It wasn’t the day I expected, but it wasn’t a bad day at all. I was expecting it to be a cloudy, stormy day, and I had lined up a long list of indoor chores. So, when we awoke to beautiful sunshine, the last thing I wanted to do was hang about inside.
The question was, what to do? I remembered an article I that Petapixel had posted to Twitter about the photography of Darren Moore. Darren uses a neutral density filter to create long exposure photographs even in bright sunlight. His photos of the UK coastline are surreal and haunting.
It seems like it has been ages since I’ve been out on the water. When Alan suggested a quick paddling trip for today, I jumped at the chance. His daughter, Caitlin, and her boyfriend, Ben, were in town while Furman is on fall break, so we were looking for a quick trip somewhere close by. Saluda Lake fit that bill nicely.
There are two public access points for Saluda Lake. Saluda Landing is on the Greenville side, and is a privately owned boat ramp and marina. On the Pickens side there is a relatively new public park. The last time we were there, Saluda Landing charged us $3 per boat to launch, whereas the Pickens park charged $3 per car parking fee. So, the question was, is it worth $6 for the convenience to Furman and a launch closer to where we wanted to paddle? We decided it was, and agreed to meet at Saluda Landing. However…
With the long weekend I felt the need to hit the water. The challenge was to find a paddling venue that was relatively close, doable without killing the entire day, and not over-run by Memorial Day crowds. We found the perfect location on the Saluda River, below the Lake Greenwood Dam.
Our plans were for an 8-mile stretch of the river from Buzzards Roost at Highway 34 to the Highway 39 bridge at Chappells. I was a bit concerned about river access. I knew there was parking and river access at Buzzard’s Roost, but I couldn’t find any info about Chappells. All my resources indicated that it would be a throw-in, at best. Fortunately, Dave was able to do some advanced scouting, and concluded that it would be a challenge, but doable. We decided to go for it.
Dave, Alan, and I rendezvoused at Alan’s house early Monday morning and we headed on down. Our first stop was at the take-out at Chappells. A steep, rutted dirt road lead down to the river, and it looked like there was adequate parking, assuming one had four-wheel drive and could get down the initial hill. The bank down to the river did look steep, but not insurmountable. We decided to put all of the kayaks in my truck and leave Dave’s Land Rover at the take-out.
The shuttle for the trip was only about 3 miles. While the road goes east-west, the river takes a deep dip southward. Before we knew it we had arrived at the Highway 34 bridge and the area known as Buzzards Roost. The dam forming Lake Greenwood was completed in 1940 and was referred to as the Buzzards Roost Project. The name has been around much longer than the lake, but I haven’t been able to find any history on it. Continue reading “From Buzzards Roost to Chappells”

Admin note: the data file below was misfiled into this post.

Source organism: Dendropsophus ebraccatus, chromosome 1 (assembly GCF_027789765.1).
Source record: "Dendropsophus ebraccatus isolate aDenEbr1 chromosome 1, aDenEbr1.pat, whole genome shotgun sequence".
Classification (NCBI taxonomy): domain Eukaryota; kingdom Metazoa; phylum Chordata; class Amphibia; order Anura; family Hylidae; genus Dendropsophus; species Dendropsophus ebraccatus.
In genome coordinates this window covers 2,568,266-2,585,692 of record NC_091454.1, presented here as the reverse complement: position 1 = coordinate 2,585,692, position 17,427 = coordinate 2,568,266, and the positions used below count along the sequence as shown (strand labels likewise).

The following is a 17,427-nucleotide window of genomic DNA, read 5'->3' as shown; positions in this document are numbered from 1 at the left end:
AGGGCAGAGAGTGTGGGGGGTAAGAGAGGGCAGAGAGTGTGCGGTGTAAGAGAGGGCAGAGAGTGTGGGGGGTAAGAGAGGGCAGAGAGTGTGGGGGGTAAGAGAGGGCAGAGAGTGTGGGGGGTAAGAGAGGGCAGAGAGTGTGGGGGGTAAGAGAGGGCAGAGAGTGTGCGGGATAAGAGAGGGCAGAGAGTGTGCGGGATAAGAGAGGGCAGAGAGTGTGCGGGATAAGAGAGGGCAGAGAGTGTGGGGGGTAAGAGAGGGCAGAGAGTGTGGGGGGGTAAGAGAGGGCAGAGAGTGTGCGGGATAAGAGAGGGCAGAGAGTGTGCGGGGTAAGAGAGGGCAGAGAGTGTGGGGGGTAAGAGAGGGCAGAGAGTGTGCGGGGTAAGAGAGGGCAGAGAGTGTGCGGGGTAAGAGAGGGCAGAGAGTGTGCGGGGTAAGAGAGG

My father’s history with boats has been…interesting. Despite having served in the Navy during WWII, the boats he seemed to wind up with during later adulthood were quirky, at best. There was the time we went fishing and I wound up with battery acid eating through all of the life vests, as well as the jeans I was wearing. We didn’t catch anything. There was the time the passenger seat snapped loose, at speed. We didn’t catch anything that trip, either.
But what would life be like without these adventures, and the tall tales that they inspire? Some of my fondest memories are of exploring the north end of Lake Greenwood and the rivers that feed it. We took one boat far up the Reedy River, and another boat far up the Saluda. On one of these trips we watched a bobcat jump into the river and swim alongside the boat, terrified that it might take a notion to jump into the boat.
Saturday I was able to replicate one of those trips, this time from the relative safety of a kayak. I joined the Greenville Canoe and Kayak Meetup for a trip from Souls Harbor on Lake Greenwood up the Saluda River. Although there were no bobcats this time, it was still a 14 mile adventure. Continue reading “Paddling Lake Greenwood from Souls Harbor”
The weather forecast was for unseasonably warm weather with clear skies – perfect weather for paddling. My friend Tim Taylor joined me, and we headed for a new paddling venue. This time we were headed to Piedmont, SC, and to the Saluda River.
Tim and I loaded up the boats and drove on down to Piedmont. The town is a mill village with a dam on the Saluda River. It’s possible to put in above the dam and paddle upstream against the slight current, then return. Most of the trek is lake-like flat water paddling.
The put-in was a rather steep dirt road that led down to a public river access. The road was rough, and I wouldn’t recommend it for nice cars. Unfortunately, the area was very trashy. There was the detritus that normally washes down rivers, but it looked like people had been using the area as a dumping ground. Both the river and especially the mud at the put-in absolutely stunk. I was starting to have second thoughts about this trip. Continue reading “The Saluda at Piedmont”